ON NOVEMBER 25th, fracking experts from across the continent will convene in Warsaw for the Shale Gas World Europe conference. The gathering is a reminder of the heady days, just a few years back, when the Polish government promised to wean the country from dependence on Russian fossil fuels by imitating America’s successful exploitation of shale. Poland would become “a second Norway”, as Radek Sikorski, the former foreign minister, put it in 2010. All that was needed was to open the country to foreign drilling firms, set up a regulatory and profit-sharing structure, open the taps, and watch the methane (and the dollars) flow.
Four years later, those dreams are sputtering out. International companies are fleeing Poland, government efforts to create regulations for the sector are flailing, and while a few test wells have been drilled (including the one pictured above, in the eastern village of Grzebowilk), they show disappointing results.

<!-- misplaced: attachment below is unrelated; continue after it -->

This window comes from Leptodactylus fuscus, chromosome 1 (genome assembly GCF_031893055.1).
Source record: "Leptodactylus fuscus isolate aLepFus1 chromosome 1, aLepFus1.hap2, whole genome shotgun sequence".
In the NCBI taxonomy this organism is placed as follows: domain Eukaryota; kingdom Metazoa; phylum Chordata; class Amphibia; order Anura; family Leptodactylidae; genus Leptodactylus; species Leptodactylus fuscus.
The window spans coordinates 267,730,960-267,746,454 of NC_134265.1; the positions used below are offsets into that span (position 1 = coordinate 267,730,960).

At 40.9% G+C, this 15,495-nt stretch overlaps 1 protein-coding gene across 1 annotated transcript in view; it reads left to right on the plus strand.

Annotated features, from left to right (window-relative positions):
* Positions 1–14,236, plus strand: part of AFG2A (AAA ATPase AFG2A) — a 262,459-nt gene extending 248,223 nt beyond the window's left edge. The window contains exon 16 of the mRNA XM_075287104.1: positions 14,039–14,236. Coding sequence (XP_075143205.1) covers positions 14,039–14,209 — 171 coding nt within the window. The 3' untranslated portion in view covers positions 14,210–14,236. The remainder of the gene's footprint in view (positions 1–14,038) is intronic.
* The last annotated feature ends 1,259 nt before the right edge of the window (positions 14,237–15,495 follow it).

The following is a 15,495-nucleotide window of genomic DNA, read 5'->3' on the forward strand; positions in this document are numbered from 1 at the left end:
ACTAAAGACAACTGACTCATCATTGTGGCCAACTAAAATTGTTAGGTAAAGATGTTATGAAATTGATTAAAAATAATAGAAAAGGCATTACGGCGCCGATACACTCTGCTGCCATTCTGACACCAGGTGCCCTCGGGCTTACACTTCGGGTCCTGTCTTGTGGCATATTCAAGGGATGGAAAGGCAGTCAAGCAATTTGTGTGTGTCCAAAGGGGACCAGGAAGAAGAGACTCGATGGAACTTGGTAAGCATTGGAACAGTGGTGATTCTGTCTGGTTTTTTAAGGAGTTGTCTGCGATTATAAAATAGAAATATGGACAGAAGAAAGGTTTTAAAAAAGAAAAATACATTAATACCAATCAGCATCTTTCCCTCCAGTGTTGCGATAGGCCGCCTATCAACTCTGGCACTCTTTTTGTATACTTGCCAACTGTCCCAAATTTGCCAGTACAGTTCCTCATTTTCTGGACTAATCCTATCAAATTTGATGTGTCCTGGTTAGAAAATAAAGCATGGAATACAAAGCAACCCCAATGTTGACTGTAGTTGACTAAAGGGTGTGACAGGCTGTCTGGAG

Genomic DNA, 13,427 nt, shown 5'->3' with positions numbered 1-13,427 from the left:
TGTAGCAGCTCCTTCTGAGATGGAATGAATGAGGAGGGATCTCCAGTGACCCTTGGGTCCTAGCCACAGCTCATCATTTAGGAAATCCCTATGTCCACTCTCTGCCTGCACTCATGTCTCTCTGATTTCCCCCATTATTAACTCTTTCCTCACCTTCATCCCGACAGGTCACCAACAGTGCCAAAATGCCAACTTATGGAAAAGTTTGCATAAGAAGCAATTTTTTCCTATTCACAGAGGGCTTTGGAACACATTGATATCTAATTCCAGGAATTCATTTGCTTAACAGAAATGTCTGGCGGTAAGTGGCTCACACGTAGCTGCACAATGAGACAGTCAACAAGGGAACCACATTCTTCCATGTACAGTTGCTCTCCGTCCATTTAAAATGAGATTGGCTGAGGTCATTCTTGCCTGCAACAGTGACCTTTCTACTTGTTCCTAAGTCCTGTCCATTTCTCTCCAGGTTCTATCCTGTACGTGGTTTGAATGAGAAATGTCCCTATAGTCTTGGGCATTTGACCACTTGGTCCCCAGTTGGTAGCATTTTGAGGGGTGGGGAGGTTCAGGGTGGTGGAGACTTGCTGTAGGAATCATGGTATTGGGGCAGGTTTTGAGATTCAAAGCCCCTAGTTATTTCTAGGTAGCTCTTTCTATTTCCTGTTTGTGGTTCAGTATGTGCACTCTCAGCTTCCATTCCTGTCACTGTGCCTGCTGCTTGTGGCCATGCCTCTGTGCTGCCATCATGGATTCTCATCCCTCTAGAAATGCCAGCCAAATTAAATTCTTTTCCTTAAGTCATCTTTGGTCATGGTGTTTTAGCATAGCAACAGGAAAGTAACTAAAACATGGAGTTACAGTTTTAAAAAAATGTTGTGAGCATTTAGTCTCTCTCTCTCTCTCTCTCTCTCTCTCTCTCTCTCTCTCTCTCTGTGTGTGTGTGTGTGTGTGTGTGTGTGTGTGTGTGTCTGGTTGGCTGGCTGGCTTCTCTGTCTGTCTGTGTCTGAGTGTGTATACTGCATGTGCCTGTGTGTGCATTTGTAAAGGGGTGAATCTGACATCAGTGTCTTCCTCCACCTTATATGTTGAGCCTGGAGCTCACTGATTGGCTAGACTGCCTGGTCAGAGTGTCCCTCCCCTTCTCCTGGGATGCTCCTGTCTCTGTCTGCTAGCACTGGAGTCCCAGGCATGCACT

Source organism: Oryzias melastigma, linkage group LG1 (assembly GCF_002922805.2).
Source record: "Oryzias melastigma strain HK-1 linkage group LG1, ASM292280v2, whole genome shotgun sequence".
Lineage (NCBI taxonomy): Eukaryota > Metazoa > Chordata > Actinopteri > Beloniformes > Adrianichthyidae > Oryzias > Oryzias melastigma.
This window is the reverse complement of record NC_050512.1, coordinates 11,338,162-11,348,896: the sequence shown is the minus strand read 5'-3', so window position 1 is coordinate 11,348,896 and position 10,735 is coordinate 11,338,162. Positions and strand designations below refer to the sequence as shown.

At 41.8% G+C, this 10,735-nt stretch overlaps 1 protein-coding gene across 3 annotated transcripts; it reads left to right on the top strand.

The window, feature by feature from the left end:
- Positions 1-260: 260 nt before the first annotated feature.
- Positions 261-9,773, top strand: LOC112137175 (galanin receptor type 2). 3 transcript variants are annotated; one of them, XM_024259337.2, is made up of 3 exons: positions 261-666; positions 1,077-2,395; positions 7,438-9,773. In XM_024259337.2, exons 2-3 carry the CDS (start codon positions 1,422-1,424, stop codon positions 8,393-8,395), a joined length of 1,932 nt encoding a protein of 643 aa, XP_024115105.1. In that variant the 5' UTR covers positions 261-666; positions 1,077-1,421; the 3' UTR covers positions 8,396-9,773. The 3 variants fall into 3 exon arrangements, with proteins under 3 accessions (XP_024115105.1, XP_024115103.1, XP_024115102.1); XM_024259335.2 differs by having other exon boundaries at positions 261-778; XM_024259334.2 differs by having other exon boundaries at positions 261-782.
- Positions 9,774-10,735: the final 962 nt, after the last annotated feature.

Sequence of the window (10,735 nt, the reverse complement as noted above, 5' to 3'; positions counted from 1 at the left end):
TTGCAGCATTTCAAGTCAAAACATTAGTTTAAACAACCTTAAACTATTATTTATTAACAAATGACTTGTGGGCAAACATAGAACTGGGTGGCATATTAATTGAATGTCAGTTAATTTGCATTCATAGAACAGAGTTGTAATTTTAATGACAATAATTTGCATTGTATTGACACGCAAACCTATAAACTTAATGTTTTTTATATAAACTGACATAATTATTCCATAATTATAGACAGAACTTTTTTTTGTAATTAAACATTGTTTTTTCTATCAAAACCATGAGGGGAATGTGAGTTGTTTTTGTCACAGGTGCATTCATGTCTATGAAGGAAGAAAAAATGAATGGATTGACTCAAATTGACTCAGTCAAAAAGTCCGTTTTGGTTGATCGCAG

“It’s clearly developing below expectations,” says Pawel Poprawa, an oil and gas expert at Poland’s Energy Studies Institute, an advisory firm. Mr Poprawa puts much of the blame on a “slow and incompetent” bureaucracy, which has made life difficult for gas prospecting firms. Despite years of government promises, Poland’s administration is one of the most sluggish in Europe.